In most cases, an inside-out approach only offers short-term fixes for a company. This can be tempting for those who want a quick win. However, if continued, this approach can be detrimental to the company’s future.
For example, when Toyota shifted their focus away from the outside-in strategy of giving customers what they wanted to the inside-out strategy of trying to maximize growth and beat GM, their quality went down, and they lost sight of what kept their customers buying.
What We Love About the Outside-In Strategy
There are several advantages to using an outside-in strategy. And business owners seem to be catching on too, as it’s being applied more often. Nowadays, most companies are having more success with the outside-in approach compared to the inside-out approach.
Move over, inside-out strategy, your way is antiquated and ineffective in today’s marketing landscape. An outside-in strategy is unique because it uses customer trends to guide what products and services are offered. Those who apply this approach strive to keep their finger on the pulse of the market.
Outside-in companies are always trying to determine how they can expand the demand of their products or services by tuning into their customers’ needs and behaviors. Their thinking is often either ahead of or right in line with their customers. Therefore, they always provide high value.
Companies who use this strategy look at…
- How they can solve today’s problems in a new way
- What opportunities are presenting themselves
- What needs aren’t being met in the market
It’s Gotten Easier with Today’s Opportunities
Thankfully, we are living in a time when outside-in marketing couldn’t be easier. Why? Because of all the data we now have at our fingertips.
New types of marketing have opened up as a result, allowing us to get more in touch with our customers so we can provide more value. For example, we have omnichannel marketing, personalization, and social CRMs, to name a few. And all of these resources put us in a better position to learn about and connect with our customers so we can market accordingly.
It’s worth noting that you can’t just survey your customers and expect to get all the answers. As Henry Ford said, “If I had asked my customers what they wanted, they would have said a faster horse.” People don’t always know what they want, so you need to check your insights and data.
It Looks at Marketing from the Viewpoint of the Customer
From an outside-in perspective, the customers are at the center, and the company works to integrate as much as it can and deliver the best customer experience possible. This way of thinking is what customers of today have come to expect. And it’s crucial that you meet their expectations.
If you don’t understand who your customers are—not just that but what they do in their spare time, how much money they make, what issues they have, where they shop, what devices they use, and which way they like to hang their toilet paper roll (okay, maybe not that, but you get our point)—then it’s almost impossible to succeed.
What We Don’t Like About the Outside-In Strategy
Of course, no strategy is completely without a downside. Even with all the advantages it offers, the outside-in marketing approach still has some drawbacks. And if you plan on applying this approach in your business, it’s important to be mindful of them.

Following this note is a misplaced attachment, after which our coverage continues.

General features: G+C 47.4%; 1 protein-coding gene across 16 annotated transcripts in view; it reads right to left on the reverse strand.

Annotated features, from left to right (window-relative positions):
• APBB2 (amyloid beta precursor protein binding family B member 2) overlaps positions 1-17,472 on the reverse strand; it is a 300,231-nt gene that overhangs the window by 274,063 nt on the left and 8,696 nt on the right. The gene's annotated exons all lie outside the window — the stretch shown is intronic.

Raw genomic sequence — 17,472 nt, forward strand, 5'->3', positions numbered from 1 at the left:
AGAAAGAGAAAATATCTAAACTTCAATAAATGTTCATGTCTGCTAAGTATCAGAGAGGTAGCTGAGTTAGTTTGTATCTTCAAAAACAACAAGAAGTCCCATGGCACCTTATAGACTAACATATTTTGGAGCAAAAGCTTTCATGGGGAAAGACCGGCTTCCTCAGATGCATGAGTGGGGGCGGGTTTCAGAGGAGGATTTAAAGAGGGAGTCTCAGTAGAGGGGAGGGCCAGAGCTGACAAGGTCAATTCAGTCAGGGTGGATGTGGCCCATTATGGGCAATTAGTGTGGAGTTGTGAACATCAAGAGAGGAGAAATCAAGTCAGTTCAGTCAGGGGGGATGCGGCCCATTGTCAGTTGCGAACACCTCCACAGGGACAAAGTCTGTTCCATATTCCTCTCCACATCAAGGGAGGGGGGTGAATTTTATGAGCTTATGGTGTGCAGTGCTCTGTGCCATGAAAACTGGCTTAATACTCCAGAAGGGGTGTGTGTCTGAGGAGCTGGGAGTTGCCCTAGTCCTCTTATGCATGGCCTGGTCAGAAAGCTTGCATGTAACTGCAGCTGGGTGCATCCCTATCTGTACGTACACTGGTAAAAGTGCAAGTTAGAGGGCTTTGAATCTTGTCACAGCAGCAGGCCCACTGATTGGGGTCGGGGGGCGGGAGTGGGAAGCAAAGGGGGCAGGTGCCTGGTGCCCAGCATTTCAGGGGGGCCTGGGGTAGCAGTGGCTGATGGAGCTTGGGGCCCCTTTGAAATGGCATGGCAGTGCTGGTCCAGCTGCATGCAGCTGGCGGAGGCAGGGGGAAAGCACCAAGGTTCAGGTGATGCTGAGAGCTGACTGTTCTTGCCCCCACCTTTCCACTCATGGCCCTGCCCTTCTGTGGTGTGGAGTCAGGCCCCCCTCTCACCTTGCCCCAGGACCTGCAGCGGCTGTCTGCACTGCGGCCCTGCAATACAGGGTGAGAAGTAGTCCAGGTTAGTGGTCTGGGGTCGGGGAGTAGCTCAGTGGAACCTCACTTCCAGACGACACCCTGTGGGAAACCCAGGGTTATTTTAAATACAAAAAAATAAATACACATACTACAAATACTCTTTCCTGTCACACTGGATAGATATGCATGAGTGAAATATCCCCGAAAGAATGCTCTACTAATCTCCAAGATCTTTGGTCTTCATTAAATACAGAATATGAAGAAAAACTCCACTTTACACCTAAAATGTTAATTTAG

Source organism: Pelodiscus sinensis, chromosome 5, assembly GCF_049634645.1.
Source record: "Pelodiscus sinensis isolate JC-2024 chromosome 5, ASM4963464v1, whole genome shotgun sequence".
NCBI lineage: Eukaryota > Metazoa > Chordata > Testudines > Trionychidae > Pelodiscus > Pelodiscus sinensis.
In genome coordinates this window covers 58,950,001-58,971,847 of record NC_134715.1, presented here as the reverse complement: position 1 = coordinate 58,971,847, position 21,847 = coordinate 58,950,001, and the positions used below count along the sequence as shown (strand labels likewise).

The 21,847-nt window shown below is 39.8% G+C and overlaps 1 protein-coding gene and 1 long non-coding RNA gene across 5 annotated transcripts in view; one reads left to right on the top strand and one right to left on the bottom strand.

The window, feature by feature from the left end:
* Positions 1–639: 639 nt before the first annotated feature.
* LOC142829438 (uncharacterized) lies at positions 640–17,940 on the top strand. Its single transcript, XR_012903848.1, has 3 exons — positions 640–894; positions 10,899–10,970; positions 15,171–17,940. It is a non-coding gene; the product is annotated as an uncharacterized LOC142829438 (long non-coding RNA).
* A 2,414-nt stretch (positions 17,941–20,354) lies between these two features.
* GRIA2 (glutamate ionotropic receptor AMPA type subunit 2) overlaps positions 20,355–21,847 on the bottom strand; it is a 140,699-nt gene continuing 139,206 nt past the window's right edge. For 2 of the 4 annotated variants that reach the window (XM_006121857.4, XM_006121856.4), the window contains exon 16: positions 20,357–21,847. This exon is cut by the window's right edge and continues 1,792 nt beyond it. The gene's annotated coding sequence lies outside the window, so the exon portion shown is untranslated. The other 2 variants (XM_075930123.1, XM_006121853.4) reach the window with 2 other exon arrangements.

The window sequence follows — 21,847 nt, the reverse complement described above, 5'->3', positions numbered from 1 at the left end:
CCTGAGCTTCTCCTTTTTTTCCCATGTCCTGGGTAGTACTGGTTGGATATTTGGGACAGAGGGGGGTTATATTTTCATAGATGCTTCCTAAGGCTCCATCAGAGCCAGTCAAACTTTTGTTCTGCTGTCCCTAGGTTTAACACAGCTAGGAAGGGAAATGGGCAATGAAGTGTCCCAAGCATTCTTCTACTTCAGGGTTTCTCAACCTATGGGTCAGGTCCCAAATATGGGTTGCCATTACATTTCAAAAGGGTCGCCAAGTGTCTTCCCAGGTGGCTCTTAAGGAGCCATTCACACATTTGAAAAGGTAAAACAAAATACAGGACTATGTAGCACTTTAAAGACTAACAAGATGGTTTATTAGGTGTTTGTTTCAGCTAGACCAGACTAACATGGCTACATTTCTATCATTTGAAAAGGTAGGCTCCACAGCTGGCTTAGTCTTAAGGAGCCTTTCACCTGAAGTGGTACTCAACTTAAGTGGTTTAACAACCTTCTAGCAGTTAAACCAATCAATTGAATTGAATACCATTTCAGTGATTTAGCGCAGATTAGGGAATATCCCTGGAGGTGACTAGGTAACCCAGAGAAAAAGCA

So, let’s talk about what we don’t like…
It Can Be Difficult to Think This Way
The fact of the matter is most people in the world just don’t think the way you need to think to create a successful outside-in strategy. Even experts who consult their clients on outside-in strategy, such as Chris Lema, fall into inside-out ways of thinking. Ultimately, it takes a lot of effort and a complete shift in mindset to adopt this approach. And still, companies may find themselves focusing too much on themselves rather than their customers.
It Can Be Tough to Sustain
Companies that use the outside-in strategy tend to be unaware of their limitations. They don’t have as strong of an understanding of what their strengths and weaknesses are. And as a result, they can end up blindsided by this issue.
Many companies succeed initially by starting out with an outside-in approach, but then they aren’t able to maintain it moving forward.
For example, Dell used an outside-in strategy to earn higher profit margins from its larger customers, even though it usually works the other way around. But it didn’t adapt well with changing technologies and customer behavior, so it wasn’t able to sustain its success.
It Can Shift the Focus Too Much
To piggyback on the point above, taking this approach means a company thinks more externally than internally, so they’re less aware of their own limitations. A problem arises when that focus shifts too much in the other direction. It doesn’t just become tough to sustain the outside-in approach; it also means a company can lose sight of its internal strengths and capabilities. Worse, it can allow internal weaknesses to go unaddressed.
Our Conclusion: Which Approach Is Better?
We agree with Elena Ozeritskaya that the best strategy is probably a blend of both approaches, and most companies fall somewhere in between the 2 strategies anyway. Additionally, research on outside-in, inside-out, and blended marketing strategy states that taking a blended approach can allow for the collective function of the two approaches. Moreover, strategies tend to evolve over time as businesses change and grow.
When it comes down to it, you need to know where your strengths and weaknesses lie while also staying aware of market trends that could create opportunities or threats.
Having said that, if you aren’t providing value, you aren’t of much use to your customers. And today, that value really needs to be unique. It takes innovative thinking and keen insight that can look at the current market trends and foresee where it is going. Staying inside your own internal box is not the formula for success. Ultimately, it’s the difference between thriving and struggling to survive.